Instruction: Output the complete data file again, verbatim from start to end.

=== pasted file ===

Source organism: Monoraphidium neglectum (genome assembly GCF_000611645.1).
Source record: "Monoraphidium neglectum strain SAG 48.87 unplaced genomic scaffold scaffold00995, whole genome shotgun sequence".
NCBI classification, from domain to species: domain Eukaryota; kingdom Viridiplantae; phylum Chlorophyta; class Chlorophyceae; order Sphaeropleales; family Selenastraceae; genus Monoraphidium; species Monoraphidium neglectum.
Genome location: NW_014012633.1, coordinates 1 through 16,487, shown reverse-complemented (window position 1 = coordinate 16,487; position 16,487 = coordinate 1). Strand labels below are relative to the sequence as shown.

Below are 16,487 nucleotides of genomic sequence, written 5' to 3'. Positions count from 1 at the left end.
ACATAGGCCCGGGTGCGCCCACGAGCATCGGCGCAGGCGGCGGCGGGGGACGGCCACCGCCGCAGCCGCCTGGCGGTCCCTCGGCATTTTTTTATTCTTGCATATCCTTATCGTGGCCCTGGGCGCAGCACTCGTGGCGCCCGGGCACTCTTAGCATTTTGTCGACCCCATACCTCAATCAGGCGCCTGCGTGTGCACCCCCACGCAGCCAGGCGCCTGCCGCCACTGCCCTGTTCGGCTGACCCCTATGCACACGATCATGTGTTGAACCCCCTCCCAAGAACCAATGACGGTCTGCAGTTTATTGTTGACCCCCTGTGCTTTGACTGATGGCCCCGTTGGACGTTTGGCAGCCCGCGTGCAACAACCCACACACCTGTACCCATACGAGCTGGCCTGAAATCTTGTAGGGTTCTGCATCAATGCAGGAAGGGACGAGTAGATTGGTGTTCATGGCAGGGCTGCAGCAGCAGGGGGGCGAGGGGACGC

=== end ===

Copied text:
Source organism: Monoraphidium neglectum (genome assembly GCF_000611645.1).
Source record: "Monoraphidium neglectum strain SAG 48.87 unplaced genomic scaffold scaffold00995, whole genome shotgun sequence".
NCBI classification, from domain to species: domain Eukaryota; kingdom Viridiplantae; phylum Chlorophyta; class Chlorophyceae; order Sphaeropleales; family Selenastraceae; genus Monoraphidium; species Monoraphidium neglectum.
Genome location: NW_014012633.1, coordinates 1 through 16,487, shown reverse-complemented (window position 1 = coordinate 16,487; position 16,487 = coordinate 1). Strand labels below are relative to the sequence as shown.

Below are 16,487 nucleotides of genomic sequence, written 5' to 3'. Positions count from 1 at the left end.
ACATAGGCCCGGGTGCGCCCACGAGCATCGGCGCAGGCGGCGGCGGGGGACGGCCACCGCCGCAGCCGCCTGGCGGTCCCTCGGCATTTTTTTATTCTTGCATATCCTTATCGTGGCCCTGGGCGCAGCACTCGTGGCGCCCGGGCACTCTTAGCATTTTGTCGACCCCATACCTCAATCAGGCGCCTGCGTGTGCACCCCCACGCAGCCAGGCGCCTGCCGCCACTGCCCTGTTCGGCTGACCCCTATGCACACGATCATGTGTTGAACCCCCTCCCAAGAACCAATGACGGTCTGCAGTTTATTGTTGACCCCCTGTGCTTTGACTGATGGCCCCGTTGGACGTTTGGCAGCCCGCGTGCAACAACCCACACACCTGTACCCATACGAGCTGGCCTGAAATCTTGTAGGGTTCTGCATCAATGCAGGAAGGGACGAGTAGATTGGTGTTCATGGCAGGGCTGCAGCAGCAGGGGGGCGAGGGGACGC